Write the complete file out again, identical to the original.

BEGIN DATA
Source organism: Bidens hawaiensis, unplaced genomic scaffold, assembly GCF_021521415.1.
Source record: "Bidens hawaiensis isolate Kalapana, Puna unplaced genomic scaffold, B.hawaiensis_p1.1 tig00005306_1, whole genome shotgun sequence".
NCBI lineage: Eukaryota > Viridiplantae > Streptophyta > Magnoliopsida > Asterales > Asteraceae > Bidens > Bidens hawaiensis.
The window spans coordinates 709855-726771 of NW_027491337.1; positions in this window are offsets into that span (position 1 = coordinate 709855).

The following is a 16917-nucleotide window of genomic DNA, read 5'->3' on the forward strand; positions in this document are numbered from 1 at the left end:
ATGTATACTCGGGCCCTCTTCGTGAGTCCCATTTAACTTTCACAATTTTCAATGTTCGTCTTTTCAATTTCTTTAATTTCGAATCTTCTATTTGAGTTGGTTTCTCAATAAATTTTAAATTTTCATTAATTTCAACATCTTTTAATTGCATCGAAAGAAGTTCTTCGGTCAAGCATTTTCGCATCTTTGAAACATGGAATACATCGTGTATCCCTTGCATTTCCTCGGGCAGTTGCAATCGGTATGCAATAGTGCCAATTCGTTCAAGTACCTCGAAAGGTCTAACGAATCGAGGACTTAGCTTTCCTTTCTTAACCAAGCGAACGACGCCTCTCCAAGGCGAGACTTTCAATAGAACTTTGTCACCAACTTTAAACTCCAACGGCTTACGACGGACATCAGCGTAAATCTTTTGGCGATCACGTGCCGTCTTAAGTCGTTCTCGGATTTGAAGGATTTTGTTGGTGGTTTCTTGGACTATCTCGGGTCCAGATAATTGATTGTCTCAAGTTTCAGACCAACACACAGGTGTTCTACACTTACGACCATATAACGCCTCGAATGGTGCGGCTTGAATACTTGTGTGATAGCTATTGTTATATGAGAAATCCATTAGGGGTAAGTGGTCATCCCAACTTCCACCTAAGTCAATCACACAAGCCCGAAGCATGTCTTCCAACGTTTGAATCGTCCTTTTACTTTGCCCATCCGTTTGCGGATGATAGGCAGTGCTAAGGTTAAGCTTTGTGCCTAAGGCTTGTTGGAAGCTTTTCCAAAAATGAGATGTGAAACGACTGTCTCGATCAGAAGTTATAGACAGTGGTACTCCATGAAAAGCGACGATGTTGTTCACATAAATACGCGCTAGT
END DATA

Source organism: Bidens hawaiensis, unplaced genomic scaffold, assembly GCF_021521415.1.
Source record: "Bidens hawaiensis isolate Kalapana, Puna unplaced genomic scaffold, B.hawaiensis_p1.1 tig00005306_1, whole genome shotgun sequence".
NCBI lineage: Eukaryota > Viridiplantae > Streptophyta > Magnoliopsida > Asterales > Asteraceae > Bidens > Bidens hawaiensis.
The window spans coordinates 709855-726771 of NW_027491337.1; positions in this window are offsets into that span (position 1 = coordinate 709855).

The following is a 16917-nucleotide window of genomic DNA, read 5'->3' on the forward strand; positions in this document are numbered from 1 at the left end:
ATGTATACTCGGGCCCTCTTCGTGAGTCCCATTTAACTTTCACAATTTTCAATGTTCGTCTTTTCAATTTCTTTAATTTCGAATCTTCTATTTGAGTTGGTTTCTCAATAAATTTTAAATTTTCATTAATTTCAACATCTTTTAATTGCATCGAAAGAAGTTCTTCGGTCAAGCATTTTCGCATCTTTGAAACATGGAATACATCGTGTATCCCTTGCATTTCCTCGGGCAGTTGCAATCGGTATGCAATAGTGCCAATTCGTTCAAGTACCTCGAAAGGTCTAACGAATCGAGGACTTAGCTTTCCTTTCTTAACCAAGCGAACGACGCCTCTCCAAGGCGAGACTTTCAATAGAACTTTGTCACCAACTTTAAACTCCAACGGCTTACGACGGACATCAGCGTAAATCTTTTGGCGATCACGTGCCGTCTTAAGTCGTTCTCGGATTTGAAGGATTTTGTTGGTGGTTTCTTGGACTATCTCGGGTCCAGATAATTGATTGTCTCAAGTTTCAGACCAACACACAGGTGTTCTACACTTACGACCATATAACGCCTCGAATGGTGCGGCTTGAATACTTGTGTGATAGCTATTGTTATATGAGAAATCCATTAGGGGTAAGTGGTCATCCCAACTTCCACCTAAGTCAATCACACAAGCCCGAAGCATGTCTTCCAACGTTTGAATCGTCCTTTTACTTTGCCCATCCGTTTGCGGATGATAGGCAGTGCTAAGGTTAAGCTTTGTGCCTAAGGCTTGTTGGAAGCTTTTCCAAAAATGAGATGTGAAACGACTGTCTCGATCAGAAGTTATAGACAGTGGTACTCCATGAAAAGCGACGATGTTGTTCACATAAATACGCGCTAGT